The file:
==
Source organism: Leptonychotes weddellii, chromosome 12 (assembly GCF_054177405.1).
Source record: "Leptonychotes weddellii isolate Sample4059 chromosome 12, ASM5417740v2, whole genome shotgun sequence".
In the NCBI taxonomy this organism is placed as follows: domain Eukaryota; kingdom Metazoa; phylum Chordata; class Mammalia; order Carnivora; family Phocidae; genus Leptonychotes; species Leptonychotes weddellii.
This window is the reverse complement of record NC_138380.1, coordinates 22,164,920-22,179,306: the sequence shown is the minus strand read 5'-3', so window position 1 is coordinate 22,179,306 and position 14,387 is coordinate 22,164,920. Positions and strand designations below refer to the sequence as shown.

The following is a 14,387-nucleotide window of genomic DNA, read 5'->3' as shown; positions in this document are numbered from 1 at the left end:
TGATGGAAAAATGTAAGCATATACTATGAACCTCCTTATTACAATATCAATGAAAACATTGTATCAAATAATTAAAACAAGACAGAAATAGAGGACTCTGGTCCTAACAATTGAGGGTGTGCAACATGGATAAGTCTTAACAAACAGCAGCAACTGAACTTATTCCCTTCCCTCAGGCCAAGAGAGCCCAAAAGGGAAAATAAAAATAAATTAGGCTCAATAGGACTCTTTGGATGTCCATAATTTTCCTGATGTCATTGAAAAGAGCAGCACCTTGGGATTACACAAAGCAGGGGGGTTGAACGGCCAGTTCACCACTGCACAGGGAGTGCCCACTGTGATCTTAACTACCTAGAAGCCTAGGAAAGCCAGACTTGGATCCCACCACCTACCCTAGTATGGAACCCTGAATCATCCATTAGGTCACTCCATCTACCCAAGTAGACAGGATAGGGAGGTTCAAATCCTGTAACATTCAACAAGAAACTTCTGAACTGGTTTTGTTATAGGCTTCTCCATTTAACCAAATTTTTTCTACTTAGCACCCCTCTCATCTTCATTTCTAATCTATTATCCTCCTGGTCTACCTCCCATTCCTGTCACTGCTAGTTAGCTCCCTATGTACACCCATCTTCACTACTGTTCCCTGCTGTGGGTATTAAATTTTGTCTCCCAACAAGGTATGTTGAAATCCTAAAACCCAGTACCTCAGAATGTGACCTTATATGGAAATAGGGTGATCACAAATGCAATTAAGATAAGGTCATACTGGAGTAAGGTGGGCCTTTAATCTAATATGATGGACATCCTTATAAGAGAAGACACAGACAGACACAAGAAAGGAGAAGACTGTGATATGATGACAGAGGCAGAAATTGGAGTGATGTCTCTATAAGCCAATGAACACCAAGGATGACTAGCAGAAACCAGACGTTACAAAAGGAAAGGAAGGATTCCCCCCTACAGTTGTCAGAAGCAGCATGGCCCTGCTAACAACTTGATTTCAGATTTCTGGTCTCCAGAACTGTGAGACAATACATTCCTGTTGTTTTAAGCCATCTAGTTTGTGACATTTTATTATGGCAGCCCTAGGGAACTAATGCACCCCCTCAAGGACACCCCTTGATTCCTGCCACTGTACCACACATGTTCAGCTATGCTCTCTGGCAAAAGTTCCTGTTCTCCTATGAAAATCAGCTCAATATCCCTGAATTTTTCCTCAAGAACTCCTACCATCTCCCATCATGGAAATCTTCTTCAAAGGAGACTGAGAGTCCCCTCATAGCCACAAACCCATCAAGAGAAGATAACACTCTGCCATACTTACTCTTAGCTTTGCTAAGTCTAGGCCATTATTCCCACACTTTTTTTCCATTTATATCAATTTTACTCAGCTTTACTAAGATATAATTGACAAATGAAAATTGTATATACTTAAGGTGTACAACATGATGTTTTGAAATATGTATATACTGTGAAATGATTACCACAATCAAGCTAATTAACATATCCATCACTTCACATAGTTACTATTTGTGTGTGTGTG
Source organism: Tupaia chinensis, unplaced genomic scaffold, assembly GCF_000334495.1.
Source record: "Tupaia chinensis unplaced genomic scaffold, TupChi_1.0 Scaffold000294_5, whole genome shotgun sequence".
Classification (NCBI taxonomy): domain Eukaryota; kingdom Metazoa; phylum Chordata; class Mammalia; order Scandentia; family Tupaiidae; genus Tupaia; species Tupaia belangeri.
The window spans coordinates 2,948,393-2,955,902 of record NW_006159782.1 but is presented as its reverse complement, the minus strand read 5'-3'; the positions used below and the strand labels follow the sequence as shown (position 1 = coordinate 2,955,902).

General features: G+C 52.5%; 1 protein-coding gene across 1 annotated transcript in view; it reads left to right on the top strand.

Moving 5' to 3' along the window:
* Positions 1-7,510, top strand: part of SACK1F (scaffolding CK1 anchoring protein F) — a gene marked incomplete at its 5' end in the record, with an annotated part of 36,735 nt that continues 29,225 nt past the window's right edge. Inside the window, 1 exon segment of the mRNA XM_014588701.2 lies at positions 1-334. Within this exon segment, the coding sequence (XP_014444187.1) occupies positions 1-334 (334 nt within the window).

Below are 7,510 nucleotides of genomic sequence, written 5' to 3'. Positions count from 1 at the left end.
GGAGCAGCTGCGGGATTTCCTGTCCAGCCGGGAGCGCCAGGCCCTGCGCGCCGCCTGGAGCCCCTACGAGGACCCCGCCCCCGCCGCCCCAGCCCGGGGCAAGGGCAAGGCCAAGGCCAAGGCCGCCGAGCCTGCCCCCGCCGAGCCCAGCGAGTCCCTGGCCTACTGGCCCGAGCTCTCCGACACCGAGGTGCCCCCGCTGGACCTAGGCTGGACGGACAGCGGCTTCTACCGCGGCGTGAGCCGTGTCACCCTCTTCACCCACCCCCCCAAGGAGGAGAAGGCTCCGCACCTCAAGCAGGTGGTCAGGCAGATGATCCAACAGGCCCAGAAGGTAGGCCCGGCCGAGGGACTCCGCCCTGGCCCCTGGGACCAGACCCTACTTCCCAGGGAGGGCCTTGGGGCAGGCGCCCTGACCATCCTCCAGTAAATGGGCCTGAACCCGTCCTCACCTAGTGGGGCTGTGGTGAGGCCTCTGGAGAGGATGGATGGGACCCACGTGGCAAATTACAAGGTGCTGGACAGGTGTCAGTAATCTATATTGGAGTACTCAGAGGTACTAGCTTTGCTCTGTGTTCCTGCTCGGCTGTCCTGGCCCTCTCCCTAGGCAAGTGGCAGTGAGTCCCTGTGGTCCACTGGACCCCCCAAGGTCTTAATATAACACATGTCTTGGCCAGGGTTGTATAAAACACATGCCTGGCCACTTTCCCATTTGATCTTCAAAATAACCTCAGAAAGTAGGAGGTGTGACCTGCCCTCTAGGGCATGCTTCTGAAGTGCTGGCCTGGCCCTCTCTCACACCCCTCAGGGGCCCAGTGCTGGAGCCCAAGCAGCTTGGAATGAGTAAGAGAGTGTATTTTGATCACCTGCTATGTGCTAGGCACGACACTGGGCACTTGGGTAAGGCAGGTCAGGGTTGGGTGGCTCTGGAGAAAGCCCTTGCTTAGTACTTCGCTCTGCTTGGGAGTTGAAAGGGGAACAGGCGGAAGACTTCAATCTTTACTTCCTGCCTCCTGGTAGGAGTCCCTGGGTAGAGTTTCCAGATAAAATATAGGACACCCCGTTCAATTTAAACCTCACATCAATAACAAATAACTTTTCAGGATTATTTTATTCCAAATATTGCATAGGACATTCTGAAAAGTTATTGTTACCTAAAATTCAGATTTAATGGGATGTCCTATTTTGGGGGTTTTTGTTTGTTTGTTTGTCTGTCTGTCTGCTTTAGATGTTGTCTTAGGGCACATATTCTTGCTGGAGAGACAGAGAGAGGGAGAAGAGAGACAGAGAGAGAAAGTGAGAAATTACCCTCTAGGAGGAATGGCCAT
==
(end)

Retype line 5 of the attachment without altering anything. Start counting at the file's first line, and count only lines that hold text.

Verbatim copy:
The following is a 14,387-nucleotide window of genomic DNA, read 5'->3' as shown; positions in this document are numbered from 1 at the left end: